If you’ve got a nagging pain on the outer part of your knee, especially if you’re a runner, it could be a symptom of Iliotibial Band (IT band) syndrome. It’s an injury often caused by activities where you bend your knee repeatedly, like running, cycling, hiking, walking long distances.
Your IT band is a thick bunch of fibers that runs from the outside of your hips to the outside of your thigh and knee down to the top of your shinbone. If your IT band gets too tight, it can lead to swelling and pain around your knee.
IT band syndrome usually gets better with time and treatment. You don’t typically need surgery.
What causes IT band syndrome?
Your iliotibial band gets irritated and swollen when it’s stretched too tight and rubs against bone. Possible causes of a tight iliotibial band include:
- Excessive foot pronation: Your foot naturally rotates outward. That stretches the iliotibial band and brings it closer to your bones.
- Hip abductor weakness: Abduction of the hip is when your hip turns away from your body. A weakened ability to rotate your hip might cause your iliotibial band to tense.
- Internal tibial torsion: Your tibia is also called your shinbone. Internal tibial torsion is when your tibia is twisted inward toward your body. This pulls your iliotibial band closer to your bones.
- Medial compartment arthritis leading to genu varum: Medial compartment arthritis happens in your knee joint. Genu varum causes your knees to spread when your feet touch your ankles. This pulls on your iliotibial band, tightening it.
- Preexisting iliotibial band tightness: It’s possible that you just happened to be born with a tighter iliotibial band.
What are the symptoms of IT band syndrome?
A tense iliotibial band can cause several symptoms:
- Hip pain: Your iliotibial band repeatedly rubs against your greater trochanteric in your hip. Your greater trochanteric is where the bone widens near the top of your femur. The friction causes inflammation in your tendon and pain in your hip. You might hear a snapping sound.
- Clicking sensations: You might feel a snap, pop or click on the outside of your knee.
- Knee pain: Your lateral epicondyle is on the outside of your knee near the bottom of your femur, where the bone widens. Your tense iliotibial band repeatedly rubs against your lateral epicondyle when you flex and extend your knee. The friction causes inflammation in your tendon and pain in your knee.
- Warmth and redness: The outside of your knee might look discolored and feel warm to the touch.
At first, the pain will start after you exercise. As the syndrome worsens, you’ll feel it the whole time you exercise and, eventually, also when you’re resting.
How can Physiotherapy help?
Physiotherapy is effective in managing IT band syndrome. The following approaches may be utilised:
- Relative rest – Advice on rest and activity/training modification, allowing the pain and inflammation to settle and the IT band to heal appropriately.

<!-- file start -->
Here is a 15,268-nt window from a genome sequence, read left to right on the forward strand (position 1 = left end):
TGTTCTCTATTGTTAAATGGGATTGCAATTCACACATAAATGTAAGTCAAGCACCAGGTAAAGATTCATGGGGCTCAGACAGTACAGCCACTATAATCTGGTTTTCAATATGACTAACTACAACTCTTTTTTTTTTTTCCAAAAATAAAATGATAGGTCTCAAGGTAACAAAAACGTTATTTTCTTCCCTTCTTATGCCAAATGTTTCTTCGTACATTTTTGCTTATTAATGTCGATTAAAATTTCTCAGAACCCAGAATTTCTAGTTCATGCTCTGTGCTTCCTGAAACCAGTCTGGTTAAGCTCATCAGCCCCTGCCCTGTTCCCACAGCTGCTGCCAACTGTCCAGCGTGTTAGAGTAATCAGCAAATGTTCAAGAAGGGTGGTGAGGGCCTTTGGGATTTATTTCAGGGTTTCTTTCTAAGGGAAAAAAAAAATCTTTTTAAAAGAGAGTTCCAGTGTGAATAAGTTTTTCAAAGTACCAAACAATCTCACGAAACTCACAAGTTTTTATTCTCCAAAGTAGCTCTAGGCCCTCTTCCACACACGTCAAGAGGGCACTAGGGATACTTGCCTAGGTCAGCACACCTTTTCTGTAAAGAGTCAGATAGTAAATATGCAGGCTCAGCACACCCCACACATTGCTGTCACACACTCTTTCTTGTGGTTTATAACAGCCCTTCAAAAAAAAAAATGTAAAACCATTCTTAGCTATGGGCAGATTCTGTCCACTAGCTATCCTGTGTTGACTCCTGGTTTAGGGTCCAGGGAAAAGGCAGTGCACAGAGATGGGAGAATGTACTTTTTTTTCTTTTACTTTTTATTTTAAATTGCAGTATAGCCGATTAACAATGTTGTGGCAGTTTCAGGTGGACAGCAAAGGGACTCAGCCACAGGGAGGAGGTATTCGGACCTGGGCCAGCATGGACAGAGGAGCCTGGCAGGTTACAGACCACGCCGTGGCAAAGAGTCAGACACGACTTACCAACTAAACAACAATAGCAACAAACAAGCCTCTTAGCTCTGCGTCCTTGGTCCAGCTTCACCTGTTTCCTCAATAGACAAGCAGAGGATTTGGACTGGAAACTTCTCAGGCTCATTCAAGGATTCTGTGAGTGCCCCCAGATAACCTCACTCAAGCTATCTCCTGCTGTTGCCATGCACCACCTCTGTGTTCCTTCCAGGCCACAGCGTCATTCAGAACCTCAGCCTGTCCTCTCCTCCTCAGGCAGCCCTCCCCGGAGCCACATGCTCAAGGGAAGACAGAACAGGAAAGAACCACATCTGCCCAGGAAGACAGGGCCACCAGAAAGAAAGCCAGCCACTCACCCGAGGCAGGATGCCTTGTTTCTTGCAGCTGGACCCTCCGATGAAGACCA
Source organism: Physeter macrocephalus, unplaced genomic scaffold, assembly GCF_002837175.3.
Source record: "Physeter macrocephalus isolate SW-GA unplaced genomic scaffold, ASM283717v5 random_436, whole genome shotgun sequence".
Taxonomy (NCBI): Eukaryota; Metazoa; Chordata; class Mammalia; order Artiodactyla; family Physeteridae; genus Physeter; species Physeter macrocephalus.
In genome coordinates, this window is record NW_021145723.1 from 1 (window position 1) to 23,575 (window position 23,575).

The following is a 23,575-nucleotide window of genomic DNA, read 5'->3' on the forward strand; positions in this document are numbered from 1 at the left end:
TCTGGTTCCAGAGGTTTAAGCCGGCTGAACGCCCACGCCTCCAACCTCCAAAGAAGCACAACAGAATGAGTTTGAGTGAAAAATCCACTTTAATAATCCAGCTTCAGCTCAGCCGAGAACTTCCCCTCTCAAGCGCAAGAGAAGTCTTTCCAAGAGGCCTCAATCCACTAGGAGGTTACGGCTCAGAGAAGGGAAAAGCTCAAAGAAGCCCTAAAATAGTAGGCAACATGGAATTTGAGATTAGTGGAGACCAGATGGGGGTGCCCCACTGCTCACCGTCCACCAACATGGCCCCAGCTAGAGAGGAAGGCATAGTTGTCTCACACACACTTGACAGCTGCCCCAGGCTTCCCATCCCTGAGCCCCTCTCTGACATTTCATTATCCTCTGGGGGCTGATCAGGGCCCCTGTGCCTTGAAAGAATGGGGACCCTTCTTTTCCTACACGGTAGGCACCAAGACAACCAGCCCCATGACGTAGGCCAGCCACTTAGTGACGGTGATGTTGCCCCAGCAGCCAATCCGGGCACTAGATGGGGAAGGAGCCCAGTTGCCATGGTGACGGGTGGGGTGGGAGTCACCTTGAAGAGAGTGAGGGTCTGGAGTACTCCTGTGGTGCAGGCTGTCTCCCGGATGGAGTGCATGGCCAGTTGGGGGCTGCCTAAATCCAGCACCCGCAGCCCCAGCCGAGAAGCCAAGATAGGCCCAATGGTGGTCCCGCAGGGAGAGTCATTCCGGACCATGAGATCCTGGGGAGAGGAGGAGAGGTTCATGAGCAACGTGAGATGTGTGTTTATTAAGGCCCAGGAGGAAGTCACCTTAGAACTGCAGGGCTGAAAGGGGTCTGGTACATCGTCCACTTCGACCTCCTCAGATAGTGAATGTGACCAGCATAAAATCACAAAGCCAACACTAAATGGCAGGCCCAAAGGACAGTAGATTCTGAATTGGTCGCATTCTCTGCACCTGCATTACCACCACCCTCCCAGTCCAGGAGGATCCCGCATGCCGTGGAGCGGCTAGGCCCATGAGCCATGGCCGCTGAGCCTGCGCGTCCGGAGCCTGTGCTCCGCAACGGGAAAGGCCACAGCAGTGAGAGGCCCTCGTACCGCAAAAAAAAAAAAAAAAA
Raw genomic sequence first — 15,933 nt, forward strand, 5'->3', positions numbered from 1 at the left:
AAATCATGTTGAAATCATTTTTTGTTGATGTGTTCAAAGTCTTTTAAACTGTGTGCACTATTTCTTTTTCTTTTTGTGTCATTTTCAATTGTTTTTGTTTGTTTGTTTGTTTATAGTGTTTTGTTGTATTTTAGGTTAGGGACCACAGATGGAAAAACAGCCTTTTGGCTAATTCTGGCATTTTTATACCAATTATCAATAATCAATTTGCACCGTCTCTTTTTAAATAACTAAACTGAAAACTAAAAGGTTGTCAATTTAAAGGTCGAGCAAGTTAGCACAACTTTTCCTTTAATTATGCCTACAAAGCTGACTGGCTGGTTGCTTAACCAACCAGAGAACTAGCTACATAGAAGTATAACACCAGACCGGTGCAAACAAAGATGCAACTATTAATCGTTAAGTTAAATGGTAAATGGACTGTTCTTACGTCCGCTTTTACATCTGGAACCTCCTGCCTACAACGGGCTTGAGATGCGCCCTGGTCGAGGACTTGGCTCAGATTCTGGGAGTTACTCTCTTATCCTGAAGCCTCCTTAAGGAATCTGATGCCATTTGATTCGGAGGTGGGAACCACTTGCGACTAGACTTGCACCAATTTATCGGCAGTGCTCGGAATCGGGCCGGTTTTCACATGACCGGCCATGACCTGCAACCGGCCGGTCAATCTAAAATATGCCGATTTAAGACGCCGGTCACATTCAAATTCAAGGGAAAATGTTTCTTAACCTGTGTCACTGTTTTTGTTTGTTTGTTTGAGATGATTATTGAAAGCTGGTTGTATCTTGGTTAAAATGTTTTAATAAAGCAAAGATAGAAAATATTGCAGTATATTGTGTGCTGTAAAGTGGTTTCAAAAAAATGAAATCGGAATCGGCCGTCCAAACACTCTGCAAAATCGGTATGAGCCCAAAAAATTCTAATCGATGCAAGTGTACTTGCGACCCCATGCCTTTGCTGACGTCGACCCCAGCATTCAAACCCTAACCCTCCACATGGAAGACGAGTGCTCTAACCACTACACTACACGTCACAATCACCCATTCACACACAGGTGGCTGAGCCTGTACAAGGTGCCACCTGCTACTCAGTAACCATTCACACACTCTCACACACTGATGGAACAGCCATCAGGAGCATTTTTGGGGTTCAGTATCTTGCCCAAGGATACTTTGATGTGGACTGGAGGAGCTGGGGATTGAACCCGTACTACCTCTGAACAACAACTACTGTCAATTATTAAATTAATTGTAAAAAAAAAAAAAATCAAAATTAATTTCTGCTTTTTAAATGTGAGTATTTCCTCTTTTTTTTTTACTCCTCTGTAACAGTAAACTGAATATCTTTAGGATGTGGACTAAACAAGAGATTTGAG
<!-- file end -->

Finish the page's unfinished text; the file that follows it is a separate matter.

- Patient education – It’s important to understand your condition and to be active in your recovery. You will be given a clear explanation of the diagnosis and any other underlying causes, and we will discuss what is needed in order to settle your symptoms and reach your treatment goals.
- Pain management – Taping the knee to offload and reduce the pressure on the ITB can also help to reduce your pain. Ice can be an excellent modality to help control pain, inflammation and swelling
- Range-of-movement exercise – Your physiotherapist may teach you active, self-stretching methods. They may also do some hands-on, passive stretching with you. Together, these can really help decrease muscle tightness or tension and restore normal motion of your joints.
- Manual therapy – Your physiotherapist may use manual therapy such as massage or soft tissue release techniques to the ITB and surrounding muscles. This will help improve movement and reduce muscle stiffness or soreness. ITB rollers are an excellent way to help release the ITB as part of your home exercise programme.
- Muscle strength – Muscle weaknesses or imbalances throughout the lower limb have been shown in the medical literature to contribute to ITB syndrome. Your physiotherapist will design a safe resistance program to ensure all your lower limb muscle groups are strong and working in synergy. They will also work on your core stability too as it is vital to have a strong centre in order to move your limbs effectively and efficiently.
- Biomechanical and movement re-education – This may involve assessing you doing a specific activity or movement such as running, squatting or jumping, and teaching you how to correct your technique, so that you are activating the correct muscles and moving more efficiently so that you do not aggravate your symptoms. At complete, we also offer specific running and cycling assessment clinics.
- Functional and sports specific training – Once your pain, strength, and range of movement improve, functional training can help you safely resume more demanding activities and get you back to playing the sport that you love.
If you suspect that you have IT band syndrome, please schedule an appointment with one of our Physiotherapists at Bend + Mend and we can help you can back to pain-free exercise sooner.